Having come up with his big idea of Natural Selection, Charles Darwin held back from publishing for 20 years. This might partly have been because he knew his theory would be controversial, but Darwin also felt he needed to do more research, and to establish himself as an expert in species classification—which is how he came to spend eight years studying barnacles.
Even Darwin fanatics like me who have read Darwin’s correspondence for the barnacle years must have found their eyes glazing over at some points. For the non-specialist, barnacles are not the easiest animals to get excited about, and Darwin’s writing is very technical. Rebecca Stott’s book, however, places Darwin’s barnacle work in context, skirts round the more technical stuff, and turns out to be surprisingly enjoyable.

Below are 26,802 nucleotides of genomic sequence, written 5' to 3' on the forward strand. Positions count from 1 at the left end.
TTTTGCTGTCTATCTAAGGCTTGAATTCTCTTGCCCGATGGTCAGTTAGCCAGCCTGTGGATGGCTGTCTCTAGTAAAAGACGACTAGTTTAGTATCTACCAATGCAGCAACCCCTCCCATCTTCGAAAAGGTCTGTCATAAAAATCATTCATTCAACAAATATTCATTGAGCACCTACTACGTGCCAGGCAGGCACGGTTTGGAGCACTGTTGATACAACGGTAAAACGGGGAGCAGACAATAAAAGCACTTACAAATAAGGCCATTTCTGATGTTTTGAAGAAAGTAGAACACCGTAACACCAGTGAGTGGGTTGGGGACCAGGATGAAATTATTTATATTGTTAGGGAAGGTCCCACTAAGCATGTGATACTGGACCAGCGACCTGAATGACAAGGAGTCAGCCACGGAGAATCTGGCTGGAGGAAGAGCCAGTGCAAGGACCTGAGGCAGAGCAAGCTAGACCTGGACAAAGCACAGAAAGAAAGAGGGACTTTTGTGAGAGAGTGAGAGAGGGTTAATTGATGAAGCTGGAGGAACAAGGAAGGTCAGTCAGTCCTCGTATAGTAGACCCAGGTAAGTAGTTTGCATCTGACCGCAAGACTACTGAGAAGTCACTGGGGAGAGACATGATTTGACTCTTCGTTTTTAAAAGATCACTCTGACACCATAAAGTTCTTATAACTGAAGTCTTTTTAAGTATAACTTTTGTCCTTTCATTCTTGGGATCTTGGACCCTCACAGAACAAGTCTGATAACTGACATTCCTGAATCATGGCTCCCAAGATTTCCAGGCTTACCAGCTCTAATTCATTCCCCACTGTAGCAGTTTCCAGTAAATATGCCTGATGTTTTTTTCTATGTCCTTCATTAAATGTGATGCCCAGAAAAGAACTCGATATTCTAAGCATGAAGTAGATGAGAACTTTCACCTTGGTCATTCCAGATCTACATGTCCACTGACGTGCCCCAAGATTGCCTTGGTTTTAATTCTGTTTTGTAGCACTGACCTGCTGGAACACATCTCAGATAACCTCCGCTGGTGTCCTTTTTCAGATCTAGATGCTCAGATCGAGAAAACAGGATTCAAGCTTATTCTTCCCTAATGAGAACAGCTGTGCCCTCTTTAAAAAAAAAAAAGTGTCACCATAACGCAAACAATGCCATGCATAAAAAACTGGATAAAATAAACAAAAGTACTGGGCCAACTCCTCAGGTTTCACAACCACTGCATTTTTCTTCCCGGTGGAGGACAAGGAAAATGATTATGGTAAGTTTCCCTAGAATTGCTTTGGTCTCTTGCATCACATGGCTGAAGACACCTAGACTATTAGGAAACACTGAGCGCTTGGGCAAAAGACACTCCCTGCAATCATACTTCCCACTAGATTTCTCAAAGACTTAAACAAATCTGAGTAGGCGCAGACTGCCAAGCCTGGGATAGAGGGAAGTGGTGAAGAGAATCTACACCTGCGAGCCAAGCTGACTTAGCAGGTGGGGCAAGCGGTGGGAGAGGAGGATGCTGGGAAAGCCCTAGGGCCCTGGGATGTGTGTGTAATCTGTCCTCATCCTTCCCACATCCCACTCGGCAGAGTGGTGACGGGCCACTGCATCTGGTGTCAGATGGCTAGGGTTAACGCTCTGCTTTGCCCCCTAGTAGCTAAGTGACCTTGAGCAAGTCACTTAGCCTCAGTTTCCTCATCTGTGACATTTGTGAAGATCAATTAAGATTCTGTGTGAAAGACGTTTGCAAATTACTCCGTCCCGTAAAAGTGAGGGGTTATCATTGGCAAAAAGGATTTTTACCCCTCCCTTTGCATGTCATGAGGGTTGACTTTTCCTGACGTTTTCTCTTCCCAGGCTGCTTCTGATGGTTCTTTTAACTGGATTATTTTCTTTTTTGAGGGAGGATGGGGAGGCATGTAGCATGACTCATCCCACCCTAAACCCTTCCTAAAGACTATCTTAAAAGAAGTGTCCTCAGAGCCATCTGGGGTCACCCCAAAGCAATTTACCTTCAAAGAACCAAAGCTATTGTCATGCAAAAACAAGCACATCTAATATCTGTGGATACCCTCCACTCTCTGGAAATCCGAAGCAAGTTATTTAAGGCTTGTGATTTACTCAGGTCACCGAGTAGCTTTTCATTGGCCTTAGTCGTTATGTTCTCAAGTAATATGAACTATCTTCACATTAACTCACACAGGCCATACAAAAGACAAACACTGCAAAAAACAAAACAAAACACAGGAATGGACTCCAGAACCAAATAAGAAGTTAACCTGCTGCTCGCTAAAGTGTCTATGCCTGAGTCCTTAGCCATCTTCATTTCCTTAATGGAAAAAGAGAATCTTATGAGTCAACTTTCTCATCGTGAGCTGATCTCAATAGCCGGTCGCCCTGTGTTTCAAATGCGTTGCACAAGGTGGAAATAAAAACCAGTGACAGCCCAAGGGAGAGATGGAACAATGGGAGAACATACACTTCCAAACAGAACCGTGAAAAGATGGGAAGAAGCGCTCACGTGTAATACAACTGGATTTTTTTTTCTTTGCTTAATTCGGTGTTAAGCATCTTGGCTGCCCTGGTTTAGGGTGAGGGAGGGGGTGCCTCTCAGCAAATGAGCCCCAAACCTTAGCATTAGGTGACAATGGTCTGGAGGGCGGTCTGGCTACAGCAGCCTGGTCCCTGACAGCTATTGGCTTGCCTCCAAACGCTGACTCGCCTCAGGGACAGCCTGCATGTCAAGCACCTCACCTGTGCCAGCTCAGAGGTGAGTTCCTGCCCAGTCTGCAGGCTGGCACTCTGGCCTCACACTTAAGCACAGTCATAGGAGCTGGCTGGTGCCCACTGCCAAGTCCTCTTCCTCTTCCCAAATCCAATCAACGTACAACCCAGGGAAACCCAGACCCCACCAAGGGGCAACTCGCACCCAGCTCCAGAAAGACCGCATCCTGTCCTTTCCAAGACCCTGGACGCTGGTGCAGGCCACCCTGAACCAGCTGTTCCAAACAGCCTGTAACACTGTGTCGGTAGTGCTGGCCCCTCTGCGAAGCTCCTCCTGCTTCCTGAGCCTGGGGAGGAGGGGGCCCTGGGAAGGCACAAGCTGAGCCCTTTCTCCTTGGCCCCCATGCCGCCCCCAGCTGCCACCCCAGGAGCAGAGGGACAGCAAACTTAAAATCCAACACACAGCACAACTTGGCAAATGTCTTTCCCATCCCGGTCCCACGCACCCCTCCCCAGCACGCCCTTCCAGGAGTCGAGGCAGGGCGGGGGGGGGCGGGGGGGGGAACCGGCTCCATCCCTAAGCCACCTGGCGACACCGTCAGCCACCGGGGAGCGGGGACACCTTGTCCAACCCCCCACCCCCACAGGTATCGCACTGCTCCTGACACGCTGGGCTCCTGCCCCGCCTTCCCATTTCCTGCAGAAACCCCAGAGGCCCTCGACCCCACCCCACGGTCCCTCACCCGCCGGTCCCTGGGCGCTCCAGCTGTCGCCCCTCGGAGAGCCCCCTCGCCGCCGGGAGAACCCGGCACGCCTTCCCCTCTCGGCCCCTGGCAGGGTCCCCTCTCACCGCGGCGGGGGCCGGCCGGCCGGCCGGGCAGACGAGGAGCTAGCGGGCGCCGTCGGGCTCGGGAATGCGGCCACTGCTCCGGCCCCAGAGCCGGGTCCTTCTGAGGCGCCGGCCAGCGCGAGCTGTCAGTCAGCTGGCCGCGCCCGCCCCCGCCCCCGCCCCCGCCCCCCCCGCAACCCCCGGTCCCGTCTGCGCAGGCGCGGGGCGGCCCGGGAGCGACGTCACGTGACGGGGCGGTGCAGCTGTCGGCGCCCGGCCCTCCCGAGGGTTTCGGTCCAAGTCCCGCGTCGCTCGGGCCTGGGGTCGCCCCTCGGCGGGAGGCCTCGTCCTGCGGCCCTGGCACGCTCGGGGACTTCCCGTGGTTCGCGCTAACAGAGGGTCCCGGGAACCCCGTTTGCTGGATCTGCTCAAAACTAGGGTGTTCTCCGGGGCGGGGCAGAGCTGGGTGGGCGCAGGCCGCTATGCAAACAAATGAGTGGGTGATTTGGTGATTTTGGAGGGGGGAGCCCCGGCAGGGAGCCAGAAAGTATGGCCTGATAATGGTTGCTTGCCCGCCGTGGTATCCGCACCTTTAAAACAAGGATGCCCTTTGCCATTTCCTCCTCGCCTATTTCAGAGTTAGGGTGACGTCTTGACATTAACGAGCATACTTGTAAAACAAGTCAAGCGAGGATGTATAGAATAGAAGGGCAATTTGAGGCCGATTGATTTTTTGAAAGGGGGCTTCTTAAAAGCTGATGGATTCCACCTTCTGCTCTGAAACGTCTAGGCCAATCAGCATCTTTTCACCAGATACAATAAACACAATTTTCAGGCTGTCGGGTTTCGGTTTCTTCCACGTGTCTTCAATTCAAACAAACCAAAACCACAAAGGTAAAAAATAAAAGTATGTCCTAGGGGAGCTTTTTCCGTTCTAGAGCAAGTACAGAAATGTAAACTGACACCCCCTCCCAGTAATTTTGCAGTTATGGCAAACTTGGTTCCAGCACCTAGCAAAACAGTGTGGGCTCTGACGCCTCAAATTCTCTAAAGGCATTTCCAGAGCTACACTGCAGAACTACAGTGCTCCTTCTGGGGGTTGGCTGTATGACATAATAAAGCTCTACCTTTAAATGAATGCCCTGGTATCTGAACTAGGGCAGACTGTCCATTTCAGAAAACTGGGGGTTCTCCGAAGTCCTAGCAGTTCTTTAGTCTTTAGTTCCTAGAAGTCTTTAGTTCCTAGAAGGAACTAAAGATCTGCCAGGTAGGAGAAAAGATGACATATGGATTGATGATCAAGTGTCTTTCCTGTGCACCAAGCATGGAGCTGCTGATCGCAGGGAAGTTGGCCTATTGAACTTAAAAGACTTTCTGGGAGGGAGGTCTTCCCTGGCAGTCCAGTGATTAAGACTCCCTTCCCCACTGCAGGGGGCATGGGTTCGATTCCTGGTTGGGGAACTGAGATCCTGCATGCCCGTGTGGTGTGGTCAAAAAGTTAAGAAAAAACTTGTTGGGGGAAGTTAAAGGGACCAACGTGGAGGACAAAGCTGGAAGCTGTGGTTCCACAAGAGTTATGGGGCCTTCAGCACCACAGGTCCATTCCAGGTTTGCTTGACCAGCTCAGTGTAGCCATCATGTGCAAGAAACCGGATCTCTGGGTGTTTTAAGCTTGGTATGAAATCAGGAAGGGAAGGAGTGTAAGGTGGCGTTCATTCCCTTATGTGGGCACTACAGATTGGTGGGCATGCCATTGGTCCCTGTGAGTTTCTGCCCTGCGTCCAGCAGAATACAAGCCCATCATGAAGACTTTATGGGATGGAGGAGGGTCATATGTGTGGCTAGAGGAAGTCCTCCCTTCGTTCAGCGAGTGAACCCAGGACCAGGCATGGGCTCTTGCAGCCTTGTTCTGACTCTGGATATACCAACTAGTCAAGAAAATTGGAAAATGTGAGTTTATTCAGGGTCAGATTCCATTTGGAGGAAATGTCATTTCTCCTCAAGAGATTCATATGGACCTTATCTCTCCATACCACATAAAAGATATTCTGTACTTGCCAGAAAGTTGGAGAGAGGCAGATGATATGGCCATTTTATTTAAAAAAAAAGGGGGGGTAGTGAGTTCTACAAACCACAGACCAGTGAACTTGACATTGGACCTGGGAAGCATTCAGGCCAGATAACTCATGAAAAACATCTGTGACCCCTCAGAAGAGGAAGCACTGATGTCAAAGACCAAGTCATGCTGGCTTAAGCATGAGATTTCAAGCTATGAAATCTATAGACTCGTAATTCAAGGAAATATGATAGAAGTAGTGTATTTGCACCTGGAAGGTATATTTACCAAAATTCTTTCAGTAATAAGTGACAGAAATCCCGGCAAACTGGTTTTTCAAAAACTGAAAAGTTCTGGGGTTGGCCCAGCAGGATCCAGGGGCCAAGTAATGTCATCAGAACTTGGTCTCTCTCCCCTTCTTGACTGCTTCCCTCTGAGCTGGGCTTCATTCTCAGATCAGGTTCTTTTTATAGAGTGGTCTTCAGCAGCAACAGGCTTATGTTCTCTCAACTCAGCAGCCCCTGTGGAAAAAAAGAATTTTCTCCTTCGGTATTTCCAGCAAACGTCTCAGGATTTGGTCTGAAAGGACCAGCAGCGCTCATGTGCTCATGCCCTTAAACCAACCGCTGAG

One aspect of this book I had mixed feeling about is Stott’s occasional literary descriptions of Darwin’s actions and thoughts. They read more like a novel than a non-fiction book. In fairness to Stott, she is careful to include footnotes explaining her sources for the details she gives, and her descriptions help set the scene very well, but I’m always wary of ‘creative’ descriptions like these in non-fiction books.
That minor misgiving aside, though, highly recommended,
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